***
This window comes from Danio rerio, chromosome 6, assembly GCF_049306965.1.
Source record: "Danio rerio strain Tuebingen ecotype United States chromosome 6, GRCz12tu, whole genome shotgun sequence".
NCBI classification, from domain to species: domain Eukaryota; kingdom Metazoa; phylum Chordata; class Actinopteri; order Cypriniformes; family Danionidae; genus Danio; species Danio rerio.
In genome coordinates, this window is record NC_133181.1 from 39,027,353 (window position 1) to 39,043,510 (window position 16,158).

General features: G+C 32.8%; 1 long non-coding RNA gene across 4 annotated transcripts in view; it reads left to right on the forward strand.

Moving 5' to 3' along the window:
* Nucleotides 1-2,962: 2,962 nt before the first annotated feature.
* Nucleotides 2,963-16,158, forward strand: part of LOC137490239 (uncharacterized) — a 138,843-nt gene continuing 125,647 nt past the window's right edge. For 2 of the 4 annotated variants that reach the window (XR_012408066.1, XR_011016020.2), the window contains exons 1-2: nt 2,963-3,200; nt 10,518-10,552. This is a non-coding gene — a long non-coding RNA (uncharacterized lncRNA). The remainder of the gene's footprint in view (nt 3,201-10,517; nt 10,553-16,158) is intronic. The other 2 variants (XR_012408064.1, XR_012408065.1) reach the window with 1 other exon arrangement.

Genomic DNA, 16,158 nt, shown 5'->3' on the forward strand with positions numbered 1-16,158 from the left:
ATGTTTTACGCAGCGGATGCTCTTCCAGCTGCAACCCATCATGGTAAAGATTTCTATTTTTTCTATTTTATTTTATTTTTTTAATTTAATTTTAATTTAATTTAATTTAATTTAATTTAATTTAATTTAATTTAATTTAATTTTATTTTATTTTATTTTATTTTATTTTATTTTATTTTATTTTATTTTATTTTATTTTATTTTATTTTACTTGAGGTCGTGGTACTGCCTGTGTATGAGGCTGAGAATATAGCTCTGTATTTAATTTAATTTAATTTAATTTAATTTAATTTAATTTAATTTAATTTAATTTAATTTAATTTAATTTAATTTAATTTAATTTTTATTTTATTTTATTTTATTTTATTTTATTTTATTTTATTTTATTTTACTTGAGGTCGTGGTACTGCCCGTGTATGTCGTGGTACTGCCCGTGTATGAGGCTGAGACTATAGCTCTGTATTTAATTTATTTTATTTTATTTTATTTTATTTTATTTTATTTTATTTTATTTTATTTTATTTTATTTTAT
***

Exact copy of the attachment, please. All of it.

This window comes from Danio rerio, chromosome 6, assembly GCF_049306965.1.
Source record: "Danio rerio strain Tuebingen ecotype United States chromosome 6, GRCz12tu, whole genome shotgun sequence".
NCBI classification, from domain to species: domain Eukaryota; kingdom Metazoa; phylum Chordata; class Actinopteri; order Cypriniformes; family Danionidae; genus Danio; species Danio rerio.
In genome coordinates, this window is record NC_133181.1 from 39,027,353 (window position 1) to 39,043,510 (window position 16,158).

General features: G+C 32.8%; 1 long non-coding RNA gene across 4 annotated transcripts in view; it reads left to right on the forward strand.

Moving 5' to 3' along the window:
* Nucleotides 1-2,962: 2,962 nt before the first annotated feature.
* Nucleotides 2,963-16,158, forward strand: part of LOC137490239 (uncharacterized) — a 138,843-nt gene continuing 125,647 nt past the window's right edge. For 2 of the 4 annotated variants that reach the window (XR_012408066.1, XR_011016020.2), the window contains exons 1-2: nt 2,963-3,200; nt 10,518-10,552. This is a non-coding gene — a long non-coding RNA (uncharacterized lncRNA). The remainder of the gene's footprint in view (nt 3,201-10,517; nt 10,553-16,158) is intronic. The other 2 variants (XR_012408064.1, XR_012408065.1) reach the window with 1 other exon arrangement.

Genomic DNA, 16,158 nt, shown 5'->3' on the forward strand with positions numbered 1-16,158 from the left:
ATGTTTTACGCAGCGGATGCTCTTCCAGCTGCAACCCATCATGGTAAAGATTTCTATTTTTTCTATTTTATTTTATTTTTTTAATTTAATTTTAATTTAATTTAATTTAATTTAATTTAATTTAATTTAATTTAATTTAATTTTATTTTATTTTATTTTATTTTATTTTATTTTATTTTATTTTATTTTATTTTATTTTATTTTATTTTACTTGAGGTCGTGGTACTGCCTGTGTATGAGGCTGAGAATATAGCTCTGTATTTAATTTAATTTAATTTAATTTAATTTAATTTAATTTAATTTAATTTAATTTAATTTAATTTAATTTAATTTAATTTAATTTTTATTTTATTTTATTTTATTTTATTTTATTTTATTTTATTTTATTTTACTTGAGGTCGTGGTACTGCCCGTGTATGTCGTGGTACTGCCCGTGTATGAGGCTGAGACTATAGCTCTGTATTTAATTTATTTTATTTTATTTTATTTTATTTTATTTTATTTTATTTTATTTTATTTTATTTTATTTTAT